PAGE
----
I believe that this reading of the situation is somewhat too stringent. The following, although it does not provide a complete solution, at least opens up the question again. Consider, for example, an atom that has been excited to a quantum energy level above its lowest, or ground, state.4 We can think of a fluorescent light in which mercury atoms are excited by impacts with electrons and then give off the visible-light photons we see when they decay again to the lowest energy level. Are these decay processes really random? That is what quantum mechanics seems to tell us. Are they without a cause? I would claim that quantum mechanics does not tell us exactly this. The cause of the decay of an excited-state atom is its interaction with the surroundings, or, to quote Murphy (1997, 341), it is "externally determined by the entity's relations to something else in the physical system." In the case described, the surroundings are the quantum vacuum, which is not at all a vacuum in the Aristotelian sense of a totally empty void. In quantum field theory the vacuum is an active place; although it has zero average energy, the fluctuations about zero are all-important.

Polkinghorne has pointed out, albeit in a different context,5

Classically the vacuum is just emptiness, nothing there, nothing happening. Heisenberg does not allow a quantum vacuum to be so inert. Each possible state of matter—photons, electrons, each different sort of quark, and so on—is described by a quantum field. The state in which all of these fields have their lowest energy is the vacuum, rock bottom. There are then no photons, electrons, quarks, etc, present, but that does not mean that nothing is going on. Quite the contrary, for the vacuum in quantum theory is a humming hive of activity. . . . Heisenberg demands that the lowest energy state . . . involves a slight quivering. . . . This quivering is the zero point motion. Augmented to the complexity of a quantum field it produces the fluctuating vacuum that I have described. (Polkinghorne 1986, 67)

Polkinghorne's vivid description of the quantum vacuum reflects accurately the surroundings of every atom in a fluorescent bulb. The atom constantly "feels" these fluctuations in energy, and the resulting interaction is behind the observed fact that the atom eventually drops from the higher to a lower energy level. Thus, when Murphy (and others as well) talk about quantum events as "just happening," there is a sense of completely acausal randomness that is exaggerated.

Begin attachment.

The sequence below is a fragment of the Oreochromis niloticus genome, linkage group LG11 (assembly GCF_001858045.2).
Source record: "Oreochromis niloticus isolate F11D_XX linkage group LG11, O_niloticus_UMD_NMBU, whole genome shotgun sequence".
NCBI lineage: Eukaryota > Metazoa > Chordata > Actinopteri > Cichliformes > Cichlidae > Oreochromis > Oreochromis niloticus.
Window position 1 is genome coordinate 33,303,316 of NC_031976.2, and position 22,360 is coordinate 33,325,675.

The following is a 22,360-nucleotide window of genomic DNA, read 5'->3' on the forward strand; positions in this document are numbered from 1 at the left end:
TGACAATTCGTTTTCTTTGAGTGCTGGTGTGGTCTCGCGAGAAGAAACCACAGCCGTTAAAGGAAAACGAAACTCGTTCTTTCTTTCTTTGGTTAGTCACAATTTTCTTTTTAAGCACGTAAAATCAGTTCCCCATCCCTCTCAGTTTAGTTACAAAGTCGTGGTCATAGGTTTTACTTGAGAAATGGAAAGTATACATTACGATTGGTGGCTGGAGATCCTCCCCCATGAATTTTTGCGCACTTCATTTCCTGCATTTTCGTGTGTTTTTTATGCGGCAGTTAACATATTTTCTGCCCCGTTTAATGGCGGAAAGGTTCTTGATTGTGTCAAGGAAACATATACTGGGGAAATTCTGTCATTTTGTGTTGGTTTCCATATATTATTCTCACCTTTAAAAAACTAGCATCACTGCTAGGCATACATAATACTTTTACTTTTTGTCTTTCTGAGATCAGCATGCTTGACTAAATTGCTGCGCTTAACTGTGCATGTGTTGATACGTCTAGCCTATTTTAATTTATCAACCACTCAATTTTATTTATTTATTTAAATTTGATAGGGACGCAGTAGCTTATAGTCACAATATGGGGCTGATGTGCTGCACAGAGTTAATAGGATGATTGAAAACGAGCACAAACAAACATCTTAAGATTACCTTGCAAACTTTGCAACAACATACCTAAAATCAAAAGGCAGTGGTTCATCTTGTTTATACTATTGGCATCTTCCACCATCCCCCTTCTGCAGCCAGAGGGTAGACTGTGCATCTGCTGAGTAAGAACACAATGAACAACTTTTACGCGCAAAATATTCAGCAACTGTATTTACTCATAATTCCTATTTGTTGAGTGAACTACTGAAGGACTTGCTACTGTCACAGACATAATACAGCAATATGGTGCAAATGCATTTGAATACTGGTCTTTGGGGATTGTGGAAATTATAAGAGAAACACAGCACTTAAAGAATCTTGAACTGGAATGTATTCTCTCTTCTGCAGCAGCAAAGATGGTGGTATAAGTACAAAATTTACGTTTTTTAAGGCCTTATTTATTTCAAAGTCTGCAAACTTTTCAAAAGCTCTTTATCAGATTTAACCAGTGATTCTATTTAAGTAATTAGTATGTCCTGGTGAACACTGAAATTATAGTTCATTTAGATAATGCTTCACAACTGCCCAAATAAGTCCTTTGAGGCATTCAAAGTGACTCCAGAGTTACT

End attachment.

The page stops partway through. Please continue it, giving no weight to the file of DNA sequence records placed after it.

To take this example one step further and perhaps lend a greater plausibility to the idea that the surroundings of an object, although referred to as the vacuum, can be the cause of a quantum event, I will describe briefly some experiments in which the quantum vacuum was altered in a controlled way such that the effects on a single atom could be observed. To understand the experiments, consider an atom that has energy levels such that it emits green light of wavelength 500 nm6 when in a fluorescent tube. If we place this atom in a cubical metal box, 200 nm on a side (I skip all details about how this might be done or why it should be a metal box), we predict from quantum theory and confirm by experiment that this atom now does not emit light at all but remains in its excited state indefinitely. The rough reasoning behind this phenomenon is that our box is too small for a (half) wavelength of the light to "fit" inside, and therefore the atom is "stuck" in its excited state until we give it more room ("modes") into which it can emit. That is, the contributions of the vacuum field at those wavelengths, which would normally be present in free space, are also not allowed in the box and thus cannot cause the atom to change states. The experiments performed by various groups to test this idea (Serge Haroche and Daniel Kleppner [1989] give a good introduction) demonstrate the principle clearly, although, as usual, some idealizations are involved in translating the theoretical language into an experimental setup.